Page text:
Subjectivity Inherent In By-Eye Symmetry Judgements and the Large Cutting Tools at the Cave of Hearths, Limpopo Province, South Africa

Centre for the Archaeology of Human Origins, University of Southampton

The Stone Age of South Africa is an area of study due for a renaissance, and there is a real need for unification of the extant evidence. As a beginning to this, new methodologies have been proposed. This paper tackles the issue of symmetry, specifically the subjectivity involved in by-eye judgements. Assumptions of subjectivity, however, are not proof: presented here is a critical analysis of the inherent bias of by-eye symmetry judgements. Ultimately it is clear that the method contains a level of subjectivity which strips it of any analytical value. The by-eye judgement of symmetry is replaced by the more robust Flip Test computer program, and a brief study is made of the Large Cutting Tools (LCT) at a vitally important, yet often overlooked, site dating from the Pleistocene in South Africa, the Cave of Hearths, Limpopo province. The corollary is that the symmetry present in the Cave of Hearths Large Cutting Tools can be studied with some measure of confidence: suggestions are made regarding the nature of tool typologies and the knappers’ ultimate focus on tip shape and utility.

**Keywords**

ANOVA, by-eye, Cave of Hearths, Flip Test, Large Cutting Tools, subjectivity, symmetry

Introduction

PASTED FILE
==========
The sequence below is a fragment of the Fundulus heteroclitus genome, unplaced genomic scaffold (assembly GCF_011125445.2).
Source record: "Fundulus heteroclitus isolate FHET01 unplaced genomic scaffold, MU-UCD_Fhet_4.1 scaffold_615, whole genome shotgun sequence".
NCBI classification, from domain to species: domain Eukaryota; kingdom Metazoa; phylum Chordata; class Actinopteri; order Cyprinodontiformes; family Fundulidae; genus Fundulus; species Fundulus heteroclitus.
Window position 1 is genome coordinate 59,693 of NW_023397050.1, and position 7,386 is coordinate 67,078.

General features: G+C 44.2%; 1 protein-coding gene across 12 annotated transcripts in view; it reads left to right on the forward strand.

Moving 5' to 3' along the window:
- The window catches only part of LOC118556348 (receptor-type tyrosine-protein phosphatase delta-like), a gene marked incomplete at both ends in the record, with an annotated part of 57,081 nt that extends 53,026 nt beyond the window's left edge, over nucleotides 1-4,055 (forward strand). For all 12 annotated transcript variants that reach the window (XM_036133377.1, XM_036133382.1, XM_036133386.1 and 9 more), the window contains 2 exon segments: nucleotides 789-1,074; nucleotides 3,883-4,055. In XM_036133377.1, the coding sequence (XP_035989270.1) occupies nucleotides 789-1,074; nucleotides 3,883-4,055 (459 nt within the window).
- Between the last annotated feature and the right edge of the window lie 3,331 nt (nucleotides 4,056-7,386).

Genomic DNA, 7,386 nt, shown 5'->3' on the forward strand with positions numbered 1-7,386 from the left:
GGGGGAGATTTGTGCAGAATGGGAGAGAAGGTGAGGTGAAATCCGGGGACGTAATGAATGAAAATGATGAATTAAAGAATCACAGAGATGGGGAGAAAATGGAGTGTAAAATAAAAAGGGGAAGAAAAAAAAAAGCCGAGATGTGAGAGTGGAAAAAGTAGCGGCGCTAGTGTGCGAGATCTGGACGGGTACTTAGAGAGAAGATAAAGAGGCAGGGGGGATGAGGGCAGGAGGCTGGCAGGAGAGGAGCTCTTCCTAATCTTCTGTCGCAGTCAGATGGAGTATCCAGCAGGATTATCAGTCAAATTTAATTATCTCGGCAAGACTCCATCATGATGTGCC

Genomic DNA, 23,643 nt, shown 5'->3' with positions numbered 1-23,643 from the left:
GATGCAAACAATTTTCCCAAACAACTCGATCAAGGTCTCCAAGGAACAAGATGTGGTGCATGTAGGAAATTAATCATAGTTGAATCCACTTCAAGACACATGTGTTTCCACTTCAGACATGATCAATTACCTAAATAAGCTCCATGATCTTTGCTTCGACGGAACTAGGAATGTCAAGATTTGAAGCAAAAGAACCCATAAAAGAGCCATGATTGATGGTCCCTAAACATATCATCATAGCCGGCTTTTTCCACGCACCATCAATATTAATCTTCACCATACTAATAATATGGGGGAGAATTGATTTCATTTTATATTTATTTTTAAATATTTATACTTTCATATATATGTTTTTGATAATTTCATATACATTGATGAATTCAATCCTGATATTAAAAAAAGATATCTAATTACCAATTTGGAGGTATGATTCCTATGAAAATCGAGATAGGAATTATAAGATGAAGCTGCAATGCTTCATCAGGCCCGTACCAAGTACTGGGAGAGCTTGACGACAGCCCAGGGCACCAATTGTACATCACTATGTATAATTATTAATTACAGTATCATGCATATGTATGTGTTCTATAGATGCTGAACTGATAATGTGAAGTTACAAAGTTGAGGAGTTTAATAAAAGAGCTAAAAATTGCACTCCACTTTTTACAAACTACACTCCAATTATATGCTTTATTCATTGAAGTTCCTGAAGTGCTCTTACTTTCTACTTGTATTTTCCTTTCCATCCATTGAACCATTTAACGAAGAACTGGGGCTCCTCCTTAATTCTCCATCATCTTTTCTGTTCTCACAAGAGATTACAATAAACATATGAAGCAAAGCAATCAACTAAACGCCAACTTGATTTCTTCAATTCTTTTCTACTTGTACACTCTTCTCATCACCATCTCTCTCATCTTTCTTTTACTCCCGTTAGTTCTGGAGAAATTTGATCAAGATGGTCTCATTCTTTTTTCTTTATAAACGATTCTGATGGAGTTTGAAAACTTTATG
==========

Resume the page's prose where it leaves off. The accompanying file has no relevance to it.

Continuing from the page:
The starting point of this paper is McNabb, Binyon and Hazelwood’s (2004) “The Large Cutting Tools from the South African Acheulean and the Question of Social Traditions”. Despite my disagreement with several aspects of their theoretical stance (Underhill-Stocks 2006; see also Palmer et al. 2005 for a similar view) it is their ‘by-eye’ symmetry methodology which is the focus here. Although newly designed their methodology received little attention in the subsequent comments. Only Machin and Mithen (2004) really focus on the methodology, criticising the symmetry measure from which McNabb et al. ultimately make their suppositions about symbolism. What Machin and Mithen objected to most strongly is the assumed subjectivity involved. However, their dissatisfaction is based on this assumption, with no investigation into the proposed subjective ambiguity within the method. Presented here is a statistical analysis of the by-eye symmetry methodology, focusing on potential levels of subjectivity within it. Ultimately it is clear the method does indeed contain a level of subjectivity which strips it of any analytical value. Following a brief critique of available alternatives the results of an examination utilising Hardaker and Dunn’s (2005) Flip Test is presented to facilitate discussion of the levels of symmetry present within the Cave of Hearths Large Cutting Tools.